like his writing very much. Thanks to you .

yves 29/03/2012 19:10



No, indeed the poem Deception comes from the volume of poems which I indicated: "Selected poems", and it isn't really in prose neither (sorry!), because as you can see there are verses.
Of course what I have read is only a translation from the Bengali, but it is versified Bengali.



astia 29/03/2012 13:56


Wow, you have revisited Rabindranath Tagore's novel. I'm just captivated by your review !  I haven't read it yet and, promise, I 'll do it asap I find the book in English. As for the word "
offering", you're right, I also feel there's something divine in it. A spiritual lesson.


Thank you Yves for such a valuable analysis and for the book main abstracts.

yves 29/03/2012 14:58



Hello Astia,


Thanks a lot for your appreciation, but what I reviewed was a poem: you can read it by clicking on the photos at the top of the post. You seem to know that there is a novel in the same name? I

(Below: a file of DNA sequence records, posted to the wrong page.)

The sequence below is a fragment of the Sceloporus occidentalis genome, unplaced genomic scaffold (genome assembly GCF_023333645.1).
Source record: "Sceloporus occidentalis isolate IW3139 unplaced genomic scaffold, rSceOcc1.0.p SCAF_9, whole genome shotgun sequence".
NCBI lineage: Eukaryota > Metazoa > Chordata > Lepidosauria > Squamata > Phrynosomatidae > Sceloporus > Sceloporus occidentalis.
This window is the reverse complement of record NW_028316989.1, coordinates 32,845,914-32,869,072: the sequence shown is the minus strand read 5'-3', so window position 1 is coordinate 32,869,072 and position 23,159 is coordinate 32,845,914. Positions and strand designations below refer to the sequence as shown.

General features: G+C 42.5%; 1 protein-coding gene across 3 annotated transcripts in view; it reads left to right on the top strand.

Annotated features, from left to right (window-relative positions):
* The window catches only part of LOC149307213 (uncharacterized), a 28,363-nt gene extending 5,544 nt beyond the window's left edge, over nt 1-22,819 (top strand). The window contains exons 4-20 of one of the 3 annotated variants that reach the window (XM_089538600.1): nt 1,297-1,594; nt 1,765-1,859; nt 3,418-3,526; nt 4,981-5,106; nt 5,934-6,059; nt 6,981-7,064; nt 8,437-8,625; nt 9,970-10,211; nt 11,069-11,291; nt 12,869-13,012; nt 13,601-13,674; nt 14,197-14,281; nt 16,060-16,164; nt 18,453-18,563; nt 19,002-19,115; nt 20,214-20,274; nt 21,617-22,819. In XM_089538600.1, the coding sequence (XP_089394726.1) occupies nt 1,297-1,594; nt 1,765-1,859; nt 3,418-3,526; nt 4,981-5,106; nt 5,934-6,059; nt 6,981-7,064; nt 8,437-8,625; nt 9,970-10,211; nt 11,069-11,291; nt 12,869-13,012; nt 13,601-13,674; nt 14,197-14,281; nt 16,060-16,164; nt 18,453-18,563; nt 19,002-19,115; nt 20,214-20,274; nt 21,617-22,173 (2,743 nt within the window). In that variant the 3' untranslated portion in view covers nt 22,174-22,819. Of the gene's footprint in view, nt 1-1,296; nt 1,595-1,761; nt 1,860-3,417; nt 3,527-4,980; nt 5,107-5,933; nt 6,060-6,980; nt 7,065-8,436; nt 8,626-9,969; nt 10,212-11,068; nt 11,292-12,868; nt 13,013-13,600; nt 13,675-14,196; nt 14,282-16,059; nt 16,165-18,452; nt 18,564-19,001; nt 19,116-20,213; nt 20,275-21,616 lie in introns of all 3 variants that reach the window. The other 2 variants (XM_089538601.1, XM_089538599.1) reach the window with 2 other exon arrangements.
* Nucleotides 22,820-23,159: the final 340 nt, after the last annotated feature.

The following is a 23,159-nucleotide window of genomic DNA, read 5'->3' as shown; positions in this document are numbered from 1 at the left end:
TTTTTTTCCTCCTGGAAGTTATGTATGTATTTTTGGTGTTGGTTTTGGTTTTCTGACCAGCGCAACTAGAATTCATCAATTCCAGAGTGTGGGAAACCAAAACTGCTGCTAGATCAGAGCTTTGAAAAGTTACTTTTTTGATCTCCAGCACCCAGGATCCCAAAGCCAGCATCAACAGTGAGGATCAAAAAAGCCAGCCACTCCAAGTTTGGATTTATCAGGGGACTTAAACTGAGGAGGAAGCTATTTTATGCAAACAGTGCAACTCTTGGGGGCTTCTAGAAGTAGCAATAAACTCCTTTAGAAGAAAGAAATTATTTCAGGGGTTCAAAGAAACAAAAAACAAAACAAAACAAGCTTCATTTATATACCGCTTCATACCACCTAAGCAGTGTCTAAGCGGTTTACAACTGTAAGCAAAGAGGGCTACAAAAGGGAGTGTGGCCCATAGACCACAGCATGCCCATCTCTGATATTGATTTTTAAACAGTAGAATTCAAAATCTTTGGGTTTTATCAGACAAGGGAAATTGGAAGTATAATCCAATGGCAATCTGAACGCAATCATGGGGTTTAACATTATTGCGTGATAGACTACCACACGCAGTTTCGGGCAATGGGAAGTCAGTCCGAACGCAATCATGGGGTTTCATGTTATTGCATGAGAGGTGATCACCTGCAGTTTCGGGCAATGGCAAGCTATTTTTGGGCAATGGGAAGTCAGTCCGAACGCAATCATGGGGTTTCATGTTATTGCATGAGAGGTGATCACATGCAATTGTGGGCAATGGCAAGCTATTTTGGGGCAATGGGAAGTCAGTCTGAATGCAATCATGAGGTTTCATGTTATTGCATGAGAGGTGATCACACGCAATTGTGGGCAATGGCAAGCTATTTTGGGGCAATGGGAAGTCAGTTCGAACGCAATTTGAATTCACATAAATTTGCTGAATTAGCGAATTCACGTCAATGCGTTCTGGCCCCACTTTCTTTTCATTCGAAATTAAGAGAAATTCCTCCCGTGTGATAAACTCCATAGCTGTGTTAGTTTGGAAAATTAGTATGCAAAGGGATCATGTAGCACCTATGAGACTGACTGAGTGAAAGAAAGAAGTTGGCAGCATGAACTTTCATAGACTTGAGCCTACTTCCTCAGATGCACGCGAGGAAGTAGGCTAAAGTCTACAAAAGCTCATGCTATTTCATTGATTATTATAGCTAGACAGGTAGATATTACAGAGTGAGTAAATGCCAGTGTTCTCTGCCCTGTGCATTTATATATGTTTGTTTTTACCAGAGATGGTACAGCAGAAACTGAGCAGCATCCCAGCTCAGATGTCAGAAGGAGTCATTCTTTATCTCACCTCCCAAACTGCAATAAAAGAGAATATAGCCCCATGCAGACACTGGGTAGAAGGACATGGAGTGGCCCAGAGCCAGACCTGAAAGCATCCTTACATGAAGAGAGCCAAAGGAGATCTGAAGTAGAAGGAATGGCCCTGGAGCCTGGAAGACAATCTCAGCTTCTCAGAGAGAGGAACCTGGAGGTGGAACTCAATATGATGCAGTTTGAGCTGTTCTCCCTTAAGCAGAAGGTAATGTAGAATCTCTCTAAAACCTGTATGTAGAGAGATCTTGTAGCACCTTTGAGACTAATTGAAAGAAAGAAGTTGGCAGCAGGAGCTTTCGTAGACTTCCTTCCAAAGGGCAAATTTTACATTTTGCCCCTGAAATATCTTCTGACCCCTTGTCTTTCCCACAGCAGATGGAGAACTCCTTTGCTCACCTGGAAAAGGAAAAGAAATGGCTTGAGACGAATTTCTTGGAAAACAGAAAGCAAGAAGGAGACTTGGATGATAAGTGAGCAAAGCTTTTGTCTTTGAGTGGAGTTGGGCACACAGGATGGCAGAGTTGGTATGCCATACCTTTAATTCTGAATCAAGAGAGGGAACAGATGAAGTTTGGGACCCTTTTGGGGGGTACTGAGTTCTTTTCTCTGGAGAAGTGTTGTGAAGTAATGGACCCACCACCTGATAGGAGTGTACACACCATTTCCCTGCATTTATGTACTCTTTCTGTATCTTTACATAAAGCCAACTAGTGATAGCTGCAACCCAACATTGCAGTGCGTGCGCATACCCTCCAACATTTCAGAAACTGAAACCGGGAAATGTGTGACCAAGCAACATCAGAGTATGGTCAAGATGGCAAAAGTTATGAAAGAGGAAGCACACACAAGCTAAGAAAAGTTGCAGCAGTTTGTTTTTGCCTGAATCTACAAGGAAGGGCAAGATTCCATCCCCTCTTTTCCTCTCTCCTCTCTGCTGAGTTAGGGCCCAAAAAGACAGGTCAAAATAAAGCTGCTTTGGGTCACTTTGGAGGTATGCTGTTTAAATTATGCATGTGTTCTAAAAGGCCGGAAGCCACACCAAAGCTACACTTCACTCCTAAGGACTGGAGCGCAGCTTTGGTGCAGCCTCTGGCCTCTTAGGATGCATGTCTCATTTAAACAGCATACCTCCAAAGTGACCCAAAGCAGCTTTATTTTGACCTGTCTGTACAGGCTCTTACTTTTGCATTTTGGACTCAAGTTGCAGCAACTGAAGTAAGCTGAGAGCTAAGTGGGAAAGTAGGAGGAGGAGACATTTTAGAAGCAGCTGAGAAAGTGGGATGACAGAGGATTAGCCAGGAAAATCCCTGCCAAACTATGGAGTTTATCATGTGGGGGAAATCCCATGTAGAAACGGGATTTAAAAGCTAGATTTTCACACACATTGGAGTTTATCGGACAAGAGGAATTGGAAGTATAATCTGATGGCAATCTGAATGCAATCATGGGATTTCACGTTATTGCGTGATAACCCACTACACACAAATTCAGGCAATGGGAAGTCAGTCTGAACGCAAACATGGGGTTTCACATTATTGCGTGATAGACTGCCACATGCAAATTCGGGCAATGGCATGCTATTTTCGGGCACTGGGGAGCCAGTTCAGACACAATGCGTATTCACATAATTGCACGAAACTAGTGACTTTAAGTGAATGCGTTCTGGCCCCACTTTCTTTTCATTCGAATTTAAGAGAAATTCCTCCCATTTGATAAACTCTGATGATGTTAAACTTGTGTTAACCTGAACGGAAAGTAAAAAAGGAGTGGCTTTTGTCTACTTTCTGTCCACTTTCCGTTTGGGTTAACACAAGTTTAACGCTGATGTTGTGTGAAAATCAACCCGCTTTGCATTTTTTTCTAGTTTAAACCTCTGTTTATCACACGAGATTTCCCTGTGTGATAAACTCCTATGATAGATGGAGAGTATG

would be quite interested if this is the case! Perhaps you were thinking of one of his short stories? I have just been to check on Wikipedia, and they speak about one called "
Darpaharan" which, it is written, "depicts the final humbling of the man via his acceptance of his wife's talents". This description seems somewhat similar to the theme in
Deception! But I would have to read it before making sure.


thanks again!